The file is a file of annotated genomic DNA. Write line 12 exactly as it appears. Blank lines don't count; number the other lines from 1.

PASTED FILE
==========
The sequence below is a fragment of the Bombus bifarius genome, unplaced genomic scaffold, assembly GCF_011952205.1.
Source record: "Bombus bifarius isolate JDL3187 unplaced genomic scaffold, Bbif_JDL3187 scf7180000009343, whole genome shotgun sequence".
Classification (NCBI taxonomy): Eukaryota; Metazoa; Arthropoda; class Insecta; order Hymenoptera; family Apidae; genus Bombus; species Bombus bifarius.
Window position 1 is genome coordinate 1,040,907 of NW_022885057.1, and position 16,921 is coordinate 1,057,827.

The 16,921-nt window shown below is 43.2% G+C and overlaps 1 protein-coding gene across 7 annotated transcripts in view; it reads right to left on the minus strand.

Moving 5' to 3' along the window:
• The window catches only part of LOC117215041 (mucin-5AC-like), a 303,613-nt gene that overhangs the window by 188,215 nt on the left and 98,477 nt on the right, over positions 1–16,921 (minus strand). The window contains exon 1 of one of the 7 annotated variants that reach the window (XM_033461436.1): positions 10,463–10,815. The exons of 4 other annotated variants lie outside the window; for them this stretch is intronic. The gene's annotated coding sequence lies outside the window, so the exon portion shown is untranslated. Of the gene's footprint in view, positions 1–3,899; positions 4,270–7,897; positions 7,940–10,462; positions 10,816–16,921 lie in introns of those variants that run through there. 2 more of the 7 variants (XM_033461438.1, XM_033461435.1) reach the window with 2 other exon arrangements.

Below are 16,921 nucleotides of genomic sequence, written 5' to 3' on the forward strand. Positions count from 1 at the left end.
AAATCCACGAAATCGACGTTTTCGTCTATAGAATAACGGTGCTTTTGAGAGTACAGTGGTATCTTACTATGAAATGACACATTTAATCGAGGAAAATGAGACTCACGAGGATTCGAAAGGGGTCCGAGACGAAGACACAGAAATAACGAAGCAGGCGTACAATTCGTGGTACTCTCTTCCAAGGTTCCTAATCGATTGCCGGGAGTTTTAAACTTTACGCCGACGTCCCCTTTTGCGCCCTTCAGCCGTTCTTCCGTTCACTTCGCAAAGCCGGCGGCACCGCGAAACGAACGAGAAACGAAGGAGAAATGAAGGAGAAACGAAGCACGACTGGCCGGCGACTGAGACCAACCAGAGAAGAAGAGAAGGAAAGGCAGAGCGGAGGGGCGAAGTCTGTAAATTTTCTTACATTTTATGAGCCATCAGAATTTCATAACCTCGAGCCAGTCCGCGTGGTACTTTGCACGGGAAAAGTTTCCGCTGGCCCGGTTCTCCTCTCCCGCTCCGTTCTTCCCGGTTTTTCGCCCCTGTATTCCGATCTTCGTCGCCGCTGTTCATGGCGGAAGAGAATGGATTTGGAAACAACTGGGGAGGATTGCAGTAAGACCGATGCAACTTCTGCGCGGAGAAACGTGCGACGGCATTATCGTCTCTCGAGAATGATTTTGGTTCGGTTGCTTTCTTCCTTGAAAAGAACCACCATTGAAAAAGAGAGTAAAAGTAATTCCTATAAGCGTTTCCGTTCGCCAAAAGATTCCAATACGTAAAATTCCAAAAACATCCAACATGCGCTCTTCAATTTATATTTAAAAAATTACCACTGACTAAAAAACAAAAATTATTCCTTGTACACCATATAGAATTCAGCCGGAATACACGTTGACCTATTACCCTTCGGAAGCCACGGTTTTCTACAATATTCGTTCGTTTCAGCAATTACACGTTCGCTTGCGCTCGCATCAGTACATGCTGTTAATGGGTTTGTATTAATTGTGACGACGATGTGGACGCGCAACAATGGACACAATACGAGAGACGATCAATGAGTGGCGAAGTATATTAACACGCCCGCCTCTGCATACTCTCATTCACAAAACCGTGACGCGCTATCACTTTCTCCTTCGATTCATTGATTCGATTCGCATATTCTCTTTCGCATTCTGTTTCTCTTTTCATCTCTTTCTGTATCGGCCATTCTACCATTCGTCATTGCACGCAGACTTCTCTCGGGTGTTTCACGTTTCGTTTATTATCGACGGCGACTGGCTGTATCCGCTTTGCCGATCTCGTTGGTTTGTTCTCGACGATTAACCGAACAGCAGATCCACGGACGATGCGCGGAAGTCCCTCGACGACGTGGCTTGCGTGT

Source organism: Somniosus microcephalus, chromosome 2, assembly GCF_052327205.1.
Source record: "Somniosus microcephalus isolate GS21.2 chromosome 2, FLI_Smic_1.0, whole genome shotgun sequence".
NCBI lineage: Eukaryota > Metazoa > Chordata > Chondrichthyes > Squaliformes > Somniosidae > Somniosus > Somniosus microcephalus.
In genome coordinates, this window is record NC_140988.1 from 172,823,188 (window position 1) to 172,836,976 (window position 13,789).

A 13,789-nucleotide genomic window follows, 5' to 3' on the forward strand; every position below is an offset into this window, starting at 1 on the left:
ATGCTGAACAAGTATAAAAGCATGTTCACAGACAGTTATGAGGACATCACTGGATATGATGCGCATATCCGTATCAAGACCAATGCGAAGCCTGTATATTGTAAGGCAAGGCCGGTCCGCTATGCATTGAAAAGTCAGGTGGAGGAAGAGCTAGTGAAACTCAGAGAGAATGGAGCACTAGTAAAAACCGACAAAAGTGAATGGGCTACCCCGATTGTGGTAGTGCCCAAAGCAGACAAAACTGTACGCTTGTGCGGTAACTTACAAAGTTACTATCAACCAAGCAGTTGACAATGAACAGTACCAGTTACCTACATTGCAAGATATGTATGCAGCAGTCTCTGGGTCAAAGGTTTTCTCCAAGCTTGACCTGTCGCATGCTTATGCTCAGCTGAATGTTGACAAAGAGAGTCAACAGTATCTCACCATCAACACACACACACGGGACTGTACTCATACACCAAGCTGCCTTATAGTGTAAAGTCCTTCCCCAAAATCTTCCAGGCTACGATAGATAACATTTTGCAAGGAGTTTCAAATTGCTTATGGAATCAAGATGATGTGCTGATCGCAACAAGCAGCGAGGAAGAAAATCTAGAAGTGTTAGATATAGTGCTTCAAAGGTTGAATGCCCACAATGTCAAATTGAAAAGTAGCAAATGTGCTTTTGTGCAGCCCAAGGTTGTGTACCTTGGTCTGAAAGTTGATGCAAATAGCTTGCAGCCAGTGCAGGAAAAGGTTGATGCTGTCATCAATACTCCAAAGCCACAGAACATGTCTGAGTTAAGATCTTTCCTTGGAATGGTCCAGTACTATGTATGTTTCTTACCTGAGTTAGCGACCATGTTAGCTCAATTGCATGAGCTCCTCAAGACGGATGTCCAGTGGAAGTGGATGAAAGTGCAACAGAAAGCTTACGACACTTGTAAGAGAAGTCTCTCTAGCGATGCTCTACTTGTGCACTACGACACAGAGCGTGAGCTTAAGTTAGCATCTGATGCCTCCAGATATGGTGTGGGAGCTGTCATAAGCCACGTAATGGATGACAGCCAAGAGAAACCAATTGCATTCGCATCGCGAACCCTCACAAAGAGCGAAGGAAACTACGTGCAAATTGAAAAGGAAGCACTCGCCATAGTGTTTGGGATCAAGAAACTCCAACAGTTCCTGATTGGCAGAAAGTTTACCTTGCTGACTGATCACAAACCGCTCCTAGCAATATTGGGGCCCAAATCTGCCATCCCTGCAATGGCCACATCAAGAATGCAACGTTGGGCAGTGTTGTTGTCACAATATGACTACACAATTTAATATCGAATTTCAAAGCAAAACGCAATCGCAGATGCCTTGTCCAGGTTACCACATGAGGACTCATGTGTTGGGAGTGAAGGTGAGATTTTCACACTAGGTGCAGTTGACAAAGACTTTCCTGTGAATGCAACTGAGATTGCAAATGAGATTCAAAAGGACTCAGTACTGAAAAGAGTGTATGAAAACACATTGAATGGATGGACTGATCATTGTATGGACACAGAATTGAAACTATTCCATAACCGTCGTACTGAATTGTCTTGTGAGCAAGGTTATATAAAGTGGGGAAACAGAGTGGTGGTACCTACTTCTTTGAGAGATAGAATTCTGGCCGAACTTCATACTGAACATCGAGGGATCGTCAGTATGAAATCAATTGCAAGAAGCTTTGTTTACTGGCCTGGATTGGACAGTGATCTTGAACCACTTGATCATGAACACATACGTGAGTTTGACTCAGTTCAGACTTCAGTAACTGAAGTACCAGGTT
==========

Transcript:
NCBI lineage: Eukaryota > Metazoa > Chordata > Chondrichthyes > Squaliformes > Somniosidae > Somniosus > Somniosus microcephalus.